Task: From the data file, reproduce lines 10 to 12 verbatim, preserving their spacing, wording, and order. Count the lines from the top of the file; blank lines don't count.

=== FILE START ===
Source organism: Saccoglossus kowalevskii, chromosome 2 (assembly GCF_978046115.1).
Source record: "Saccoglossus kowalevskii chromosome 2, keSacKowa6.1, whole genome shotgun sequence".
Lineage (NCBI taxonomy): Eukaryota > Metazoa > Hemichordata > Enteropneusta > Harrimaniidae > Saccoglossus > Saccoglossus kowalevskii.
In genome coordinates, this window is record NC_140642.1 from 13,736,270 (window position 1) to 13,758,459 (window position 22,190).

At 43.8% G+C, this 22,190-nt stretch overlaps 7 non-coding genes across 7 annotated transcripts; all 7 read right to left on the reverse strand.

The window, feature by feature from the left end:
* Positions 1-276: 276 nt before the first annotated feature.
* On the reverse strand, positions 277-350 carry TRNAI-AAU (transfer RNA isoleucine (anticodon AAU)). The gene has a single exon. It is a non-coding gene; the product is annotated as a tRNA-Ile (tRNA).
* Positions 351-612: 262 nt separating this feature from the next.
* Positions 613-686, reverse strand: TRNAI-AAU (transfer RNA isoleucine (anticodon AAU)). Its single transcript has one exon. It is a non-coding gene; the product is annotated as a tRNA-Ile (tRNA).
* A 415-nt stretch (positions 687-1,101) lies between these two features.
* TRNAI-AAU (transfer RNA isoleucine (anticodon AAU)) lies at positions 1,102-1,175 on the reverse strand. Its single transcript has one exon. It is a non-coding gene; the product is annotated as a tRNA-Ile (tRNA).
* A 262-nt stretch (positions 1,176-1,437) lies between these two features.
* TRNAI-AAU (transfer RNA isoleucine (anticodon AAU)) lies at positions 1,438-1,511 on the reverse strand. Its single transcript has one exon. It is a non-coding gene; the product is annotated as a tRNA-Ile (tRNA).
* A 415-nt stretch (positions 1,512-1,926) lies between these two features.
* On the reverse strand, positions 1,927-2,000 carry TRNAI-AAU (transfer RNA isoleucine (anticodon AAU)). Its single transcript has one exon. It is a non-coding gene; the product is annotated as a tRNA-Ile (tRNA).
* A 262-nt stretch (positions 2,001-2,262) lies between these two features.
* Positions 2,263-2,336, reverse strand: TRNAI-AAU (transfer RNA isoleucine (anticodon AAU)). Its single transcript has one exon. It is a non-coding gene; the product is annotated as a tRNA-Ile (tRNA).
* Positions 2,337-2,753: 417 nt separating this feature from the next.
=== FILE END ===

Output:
* Positions 613-686, reverse strand: TRNAI-AAU (transfer RNA isoleucine (anticodon AAU)). Its single transcript has one exon. It is a non-coding gene; the product is annotated as a tRNA-Ile (tRNA).
* A 415-nt stretch (positions 687-1,101) lies between these two features.
* TRNAI-AAU (transfer RNA isoleucine (anticodon AAU)) lies at positions 1,102-1,175 on the reverse strand. Its single transcript has one exon. It is a non-coding gene; the product is annotated as a tRNA-Ile (tRNA).